Baraa Baraa - 9 days ago 6
C++ Question

When appending one vector to another, why is moving the elements any cheaper than copying them?

Let's say that I have two vectors,

src
and
dst
and I want to append
src
to the end of
dst
.

I noticed that most answers regarding this task are recommending this:

dst.insert(dst.end(),
std::make_move_iterator(src.begin()),
std::make_move_iterator(src.end()));


Over this:

dst.insert(dst.end(), src.begin(), src.end());


As far as I know, pushing (inserting) elements to a vector requires allocating space for the inserted elements at the end of the vector in both cases to ensure memory contiguity, and I'm assuming that the
copy
and
move
cost is the same in this case.

Moving the objects will make them immediately destroy-able, is that the only benefit of doing so, or is there something else I'm missing?

edit:
I was in-explicitly talking about vectors of POD types.

Could you please explain that in those two cases:


  1. The vectors contain plain data, ex: int.

  2. The vectors contain class objects.


Answer

Indeed, if copying and moving an element costs the same (is in your example with elements of type int), then there is no difference.

Moving only makes a difference for elements which themselves store their data on the heap, i.e. use allocated memory (for example if the elements are std::string or std::vector<something>). In this case, moving or copying the elements makes a (potentially huge) difference (provided the move constructor and operator=(value_type&&) are properly implemented/enabled), since a move merely copies the pointer to the allocated memory, while a copy is deep: it allocates new memory and copies all data, including recursive deep copies if applicable.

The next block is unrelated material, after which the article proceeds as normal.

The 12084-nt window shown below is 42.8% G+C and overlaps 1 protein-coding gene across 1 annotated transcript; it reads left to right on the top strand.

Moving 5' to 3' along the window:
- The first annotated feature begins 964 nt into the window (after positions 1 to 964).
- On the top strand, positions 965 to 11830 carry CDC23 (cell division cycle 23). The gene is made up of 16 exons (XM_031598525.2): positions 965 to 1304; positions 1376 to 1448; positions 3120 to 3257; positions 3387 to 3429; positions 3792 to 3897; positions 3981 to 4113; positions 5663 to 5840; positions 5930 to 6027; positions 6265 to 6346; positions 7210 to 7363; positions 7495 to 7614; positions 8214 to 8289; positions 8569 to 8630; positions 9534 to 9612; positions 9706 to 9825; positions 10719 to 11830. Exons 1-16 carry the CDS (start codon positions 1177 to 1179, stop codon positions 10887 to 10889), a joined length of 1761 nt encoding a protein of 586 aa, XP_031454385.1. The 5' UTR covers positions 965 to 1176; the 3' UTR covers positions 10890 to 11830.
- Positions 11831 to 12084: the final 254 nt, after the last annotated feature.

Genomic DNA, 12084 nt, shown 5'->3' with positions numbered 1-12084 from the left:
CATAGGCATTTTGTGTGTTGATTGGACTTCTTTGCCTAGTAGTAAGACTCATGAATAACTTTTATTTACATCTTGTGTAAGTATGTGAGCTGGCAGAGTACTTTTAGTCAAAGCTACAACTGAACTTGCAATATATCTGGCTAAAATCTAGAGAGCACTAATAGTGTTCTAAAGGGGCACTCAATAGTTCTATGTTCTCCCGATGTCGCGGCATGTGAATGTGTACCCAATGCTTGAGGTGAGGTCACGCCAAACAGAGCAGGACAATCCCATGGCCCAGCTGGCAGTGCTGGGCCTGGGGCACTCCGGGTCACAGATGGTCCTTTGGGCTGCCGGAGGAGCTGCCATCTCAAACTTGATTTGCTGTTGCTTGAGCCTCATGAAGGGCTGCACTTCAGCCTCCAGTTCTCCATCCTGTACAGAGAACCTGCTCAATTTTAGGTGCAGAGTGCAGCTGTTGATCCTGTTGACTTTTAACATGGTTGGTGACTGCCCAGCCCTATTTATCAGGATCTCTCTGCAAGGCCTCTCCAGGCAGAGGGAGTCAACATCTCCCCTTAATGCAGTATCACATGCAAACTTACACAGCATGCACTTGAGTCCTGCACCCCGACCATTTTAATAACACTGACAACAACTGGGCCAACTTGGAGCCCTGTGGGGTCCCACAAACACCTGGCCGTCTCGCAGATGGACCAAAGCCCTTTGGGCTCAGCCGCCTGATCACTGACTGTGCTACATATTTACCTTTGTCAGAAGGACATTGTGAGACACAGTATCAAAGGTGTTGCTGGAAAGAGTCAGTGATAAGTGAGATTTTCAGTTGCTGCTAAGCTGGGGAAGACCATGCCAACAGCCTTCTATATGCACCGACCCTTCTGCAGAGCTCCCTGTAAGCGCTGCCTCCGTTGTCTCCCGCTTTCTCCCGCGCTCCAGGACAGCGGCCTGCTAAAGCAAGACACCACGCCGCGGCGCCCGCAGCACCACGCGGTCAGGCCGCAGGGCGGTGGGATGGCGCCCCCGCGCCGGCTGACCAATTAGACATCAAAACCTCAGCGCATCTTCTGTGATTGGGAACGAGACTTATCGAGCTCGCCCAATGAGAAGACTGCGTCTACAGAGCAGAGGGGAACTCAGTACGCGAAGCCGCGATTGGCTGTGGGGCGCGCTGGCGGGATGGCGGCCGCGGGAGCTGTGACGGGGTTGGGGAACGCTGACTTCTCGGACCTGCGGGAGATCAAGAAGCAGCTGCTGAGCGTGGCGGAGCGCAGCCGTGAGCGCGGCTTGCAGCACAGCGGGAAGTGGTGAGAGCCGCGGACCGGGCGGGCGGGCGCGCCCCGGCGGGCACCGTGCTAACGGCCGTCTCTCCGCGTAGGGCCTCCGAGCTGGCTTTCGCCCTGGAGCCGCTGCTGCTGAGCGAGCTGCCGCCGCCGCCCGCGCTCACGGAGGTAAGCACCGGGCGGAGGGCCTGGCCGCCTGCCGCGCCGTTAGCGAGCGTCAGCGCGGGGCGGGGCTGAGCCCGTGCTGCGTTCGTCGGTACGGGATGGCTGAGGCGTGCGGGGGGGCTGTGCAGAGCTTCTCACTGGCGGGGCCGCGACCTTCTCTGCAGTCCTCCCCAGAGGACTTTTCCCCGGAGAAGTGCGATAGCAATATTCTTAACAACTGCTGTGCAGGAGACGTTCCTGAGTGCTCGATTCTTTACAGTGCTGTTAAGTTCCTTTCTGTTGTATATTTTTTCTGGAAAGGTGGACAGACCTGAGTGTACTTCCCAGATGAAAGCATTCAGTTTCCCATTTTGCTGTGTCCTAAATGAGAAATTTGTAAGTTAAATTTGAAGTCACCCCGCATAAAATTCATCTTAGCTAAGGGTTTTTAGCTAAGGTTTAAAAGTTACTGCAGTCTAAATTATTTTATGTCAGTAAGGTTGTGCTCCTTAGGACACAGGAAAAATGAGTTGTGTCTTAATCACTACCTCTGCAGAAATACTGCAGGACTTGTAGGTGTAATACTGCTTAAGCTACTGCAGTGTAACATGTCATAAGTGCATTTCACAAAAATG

As to the costs associated with the data stored in std::vector, there are some costs if the appended elements exceed capacity. In this case, the whole vector will be resized, including moving all its elements. The reason for this is that std::vector, by specification, stores all its elements in a single array. If appending containers is a frequent operation in your code, you may want to consider other containers, such as std::list or std::deque.